Preaching in a security wilderness

Last week I was fortunate to be speaking at Cyprus Infosec 2011. It was a first class event with intelligent speakers, great debates and a smart audience. But yet again I seem to be the only speaker calling for a forward looking approach to security.

Too many of our thought leaders are locked in the past, preaching outdated standards and old-fashioned management systems. These tools might be necessary for compliance but they will not meet emerging security challenges.

The business landscape is changing from one that is relatively static, standardised and synchronised to one that is dynamic, devolved and diversified. Fast-changing threats can’t be countered by static policies and paperwork. Internal governance systems can’t control external supply chains.

The future demands new approaches to responding to external events. And this in turn requires new skills, better intelligence, and smarter technology. Security managers should leave the paperwork on the shelf for the auditors and start implementing countermeasures that are capable of preventing advanced persistent threats.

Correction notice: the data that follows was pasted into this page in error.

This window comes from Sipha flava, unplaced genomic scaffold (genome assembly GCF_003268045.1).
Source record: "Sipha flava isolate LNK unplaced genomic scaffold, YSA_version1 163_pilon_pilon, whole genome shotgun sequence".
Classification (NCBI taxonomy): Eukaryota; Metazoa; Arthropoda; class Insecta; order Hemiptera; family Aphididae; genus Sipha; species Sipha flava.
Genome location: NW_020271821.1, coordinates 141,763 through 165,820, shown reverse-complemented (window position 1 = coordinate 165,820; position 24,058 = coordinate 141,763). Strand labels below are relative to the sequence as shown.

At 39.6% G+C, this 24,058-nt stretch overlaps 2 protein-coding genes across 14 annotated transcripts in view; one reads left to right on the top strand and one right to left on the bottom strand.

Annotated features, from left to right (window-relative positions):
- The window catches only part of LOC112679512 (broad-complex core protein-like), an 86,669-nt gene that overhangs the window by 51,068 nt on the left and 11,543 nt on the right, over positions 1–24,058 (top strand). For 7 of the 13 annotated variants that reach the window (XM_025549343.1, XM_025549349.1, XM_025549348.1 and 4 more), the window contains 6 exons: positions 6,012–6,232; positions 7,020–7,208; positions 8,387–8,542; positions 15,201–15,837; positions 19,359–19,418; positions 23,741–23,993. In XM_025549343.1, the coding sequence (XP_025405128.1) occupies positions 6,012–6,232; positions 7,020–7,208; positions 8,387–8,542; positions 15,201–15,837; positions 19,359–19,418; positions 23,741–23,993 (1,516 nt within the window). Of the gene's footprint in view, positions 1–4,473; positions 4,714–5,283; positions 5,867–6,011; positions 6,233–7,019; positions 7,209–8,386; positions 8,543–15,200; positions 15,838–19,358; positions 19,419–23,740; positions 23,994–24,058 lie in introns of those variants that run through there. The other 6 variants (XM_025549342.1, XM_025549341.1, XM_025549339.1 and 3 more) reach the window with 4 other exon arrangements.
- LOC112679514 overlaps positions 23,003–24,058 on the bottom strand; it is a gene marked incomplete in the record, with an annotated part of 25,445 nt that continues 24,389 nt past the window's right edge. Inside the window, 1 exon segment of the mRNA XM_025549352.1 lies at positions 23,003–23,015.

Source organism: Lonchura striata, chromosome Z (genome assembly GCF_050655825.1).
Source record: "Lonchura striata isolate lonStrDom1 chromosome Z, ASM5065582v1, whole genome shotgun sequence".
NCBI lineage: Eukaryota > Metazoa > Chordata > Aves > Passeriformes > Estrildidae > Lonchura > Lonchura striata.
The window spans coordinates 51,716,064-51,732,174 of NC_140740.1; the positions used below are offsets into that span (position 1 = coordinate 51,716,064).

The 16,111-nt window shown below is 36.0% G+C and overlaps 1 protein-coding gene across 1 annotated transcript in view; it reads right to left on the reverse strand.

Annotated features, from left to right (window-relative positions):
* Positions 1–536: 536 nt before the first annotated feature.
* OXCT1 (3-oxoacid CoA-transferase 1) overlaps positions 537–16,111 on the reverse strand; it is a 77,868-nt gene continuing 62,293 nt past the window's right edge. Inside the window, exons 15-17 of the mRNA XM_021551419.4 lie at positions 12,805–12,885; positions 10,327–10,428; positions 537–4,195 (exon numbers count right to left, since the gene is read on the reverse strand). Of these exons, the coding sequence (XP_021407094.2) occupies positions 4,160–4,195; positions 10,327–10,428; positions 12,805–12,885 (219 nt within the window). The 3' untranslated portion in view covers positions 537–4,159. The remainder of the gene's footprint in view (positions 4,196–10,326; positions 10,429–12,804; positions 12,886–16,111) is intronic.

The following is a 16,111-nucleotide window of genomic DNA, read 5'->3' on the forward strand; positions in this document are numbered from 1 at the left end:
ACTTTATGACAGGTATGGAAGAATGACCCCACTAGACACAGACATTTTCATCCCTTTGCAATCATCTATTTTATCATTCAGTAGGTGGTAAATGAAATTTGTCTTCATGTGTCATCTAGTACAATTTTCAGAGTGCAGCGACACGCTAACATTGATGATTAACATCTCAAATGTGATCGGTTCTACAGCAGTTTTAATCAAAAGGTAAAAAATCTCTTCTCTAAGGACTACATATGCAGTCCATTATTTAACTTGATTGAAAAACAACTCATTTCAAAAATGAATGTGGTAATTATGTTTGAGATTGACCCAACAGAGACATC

We closed the conference with a futurist who pleaded for simplicity and regarded users as stupid. He was wrong on both points. Networks encourage diversity and complexity. We can’t and shouldn’t hold them back. The answer is to increase the intelligence in our security controls. Stafford Beer pointed this out more than 40 years ago. And it’s not users that are stupid but the people who design their systems. Safety experts learned that many decades ago. 

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